BLOCK: Well, that's on the revenue side. What about on the spending-cut side?

KEITH: The speaker, in his offer on Friday, said he wants a trillion dollars of revenue and a trillion dollars of spending cuts. The president is coming back, and is willing to give a bit on the spending cuts. He's talking about $400 billion in health spending, about 200 billion in discretionary spending. And something that the president had been unwilling to touch before is cost-of-living adjustments, mostly for Social Security. They would change the way these adjustments are made, and that would save about $200 billion over a decade. It's something that the speaker has asked for and it's now something that the president is willing to offer up, as long as there are protections in there for the most vulnerable populations.

BLOCK: Now, the rumor and speculation tonight, Tamara, is that a deal seems to be pretty close. Is that what you're hearing?

KEITH: I think there is certainly optimism out there that this could be the makings of a deal. This source familiar with the president's side of things is saying that, you know, that they've met the speaker more than halfway. Though I did get a note from the speaker's spokesman, Michael Steele - and I'll just read part of it to you. He says: Any movement away from the unrealistic offers the president has made previously is a step in the right direction. But this proposal, which includes 1.3 trillion in revenue for only 930 billion in spending cuts cannot be balanced, and that they hope that they continue working together to find a truly balanced agreement.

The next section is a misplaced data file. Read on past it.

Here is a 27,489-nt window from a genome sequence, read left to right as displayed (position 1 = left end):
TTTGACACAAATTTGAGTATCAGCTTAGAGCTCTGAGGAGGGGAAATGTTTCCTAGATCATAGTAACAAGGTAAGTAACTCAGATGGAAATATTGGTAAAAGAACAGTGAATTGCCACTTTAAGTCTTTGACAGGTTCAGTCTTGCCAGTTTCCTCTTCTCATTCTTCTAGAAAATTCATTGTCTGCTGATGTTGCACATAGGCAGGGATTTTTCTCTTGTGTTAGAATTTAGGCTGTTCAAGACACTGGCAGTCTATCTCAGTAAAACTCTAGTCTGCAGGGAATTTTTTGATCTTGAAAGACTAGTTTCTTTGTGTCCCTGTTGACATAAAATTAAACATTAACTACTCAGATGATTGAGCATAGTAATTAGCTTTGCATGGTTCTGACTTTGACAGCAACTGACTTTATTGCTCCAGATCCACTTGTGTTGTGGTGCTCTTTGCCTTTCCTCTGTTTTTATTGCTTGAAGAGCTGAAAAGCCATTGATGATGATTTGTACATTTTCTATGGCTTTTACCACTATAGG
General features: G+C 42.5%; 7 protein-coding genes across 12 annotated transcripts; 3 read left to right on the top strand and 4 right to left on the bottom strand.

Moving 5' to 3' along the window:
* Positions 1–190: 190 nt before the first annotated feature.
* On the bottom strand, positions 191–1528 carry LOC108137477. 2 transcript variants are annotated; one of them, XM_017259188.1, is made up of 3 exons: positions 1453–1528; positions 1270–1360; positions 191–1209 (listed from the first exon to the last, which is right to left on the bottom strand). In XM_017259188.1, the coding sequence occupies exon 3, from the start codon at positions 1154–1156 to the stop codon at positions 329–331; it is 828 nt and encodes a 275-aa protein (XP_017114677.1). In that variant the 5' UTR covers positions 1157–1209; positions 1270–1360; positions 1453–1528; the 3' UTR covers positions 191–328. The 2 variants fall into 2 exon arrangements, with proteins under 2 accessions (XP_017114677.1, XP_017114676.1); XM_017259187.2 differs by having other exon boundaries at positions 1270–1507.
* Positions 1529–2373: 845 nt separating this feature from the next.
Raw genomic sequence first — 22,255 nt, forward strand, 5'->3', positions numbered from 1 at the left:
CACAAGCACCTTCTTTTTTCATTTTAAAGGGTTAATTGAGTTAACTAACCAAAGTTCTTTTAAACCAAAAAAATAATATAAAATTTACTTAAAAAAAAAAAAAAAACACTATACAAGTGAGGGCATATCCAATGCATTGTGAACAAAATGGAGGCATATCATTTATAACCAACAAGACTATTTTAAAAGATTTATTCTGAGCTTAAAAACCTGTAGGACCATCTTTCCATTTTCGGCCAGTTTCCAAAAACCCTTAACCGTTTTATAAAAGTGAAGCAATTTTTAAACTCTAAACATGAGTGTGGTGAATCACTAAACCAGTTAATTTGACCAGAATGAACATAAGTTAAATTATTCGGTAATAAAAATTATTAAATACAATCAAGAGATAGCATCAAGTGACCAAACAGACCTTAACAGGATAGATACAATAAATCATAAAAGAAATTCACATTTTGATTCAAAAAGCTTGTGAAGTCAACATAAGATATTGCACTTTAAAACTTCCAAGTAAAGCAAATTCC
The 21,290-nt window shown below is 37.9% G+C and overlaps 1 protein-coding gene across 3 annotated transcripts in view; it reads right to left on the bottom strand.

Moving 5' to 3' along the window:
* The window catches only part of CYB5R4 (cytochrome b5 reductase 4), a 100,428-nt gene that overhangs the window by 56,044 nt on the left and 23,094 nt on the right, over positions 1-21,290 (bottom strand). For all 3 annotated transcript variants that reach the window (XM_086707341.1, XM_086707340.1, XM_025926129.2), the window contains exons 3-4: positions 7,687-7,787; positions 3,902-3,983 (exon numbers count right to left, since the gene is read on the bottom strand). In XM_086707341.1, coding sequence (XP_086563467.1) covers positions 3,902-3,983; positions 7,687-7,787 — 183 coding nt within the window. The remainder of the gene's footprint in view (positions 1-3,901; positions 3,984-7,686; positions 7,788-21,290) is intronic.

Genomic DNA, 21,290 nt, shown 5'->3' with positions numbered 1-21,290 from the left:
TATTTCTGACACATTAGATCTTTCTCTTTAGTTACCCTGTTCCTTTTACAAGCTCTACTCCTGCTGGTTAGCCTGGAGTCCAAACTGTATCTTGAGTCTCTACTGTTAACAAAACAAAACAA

BLOCK: And as these new details are emerging, Tam, any reaction from the right or the left?

KEITH: Well, on the left, there's a lot of concern that the president is giving something away with this cost-of-living adjustment that affects Social Security. A lot of people have felt that Social Security shouldn't be on the table. On the right, there's - Speaker Boehner, even before this latest offer from the president, when the details of the speaker's offer came out, he was getting heat for even bringing up the idea of raising tax rates. And also for giving up on the debt ceiling, which is another component of these negotiations.

BLOCK: That's NPR's congressional reporter Tamara Keith. Tam, thanks so much.

KEITH: Thank you. Transcript provided by NPR, Copyright NPR.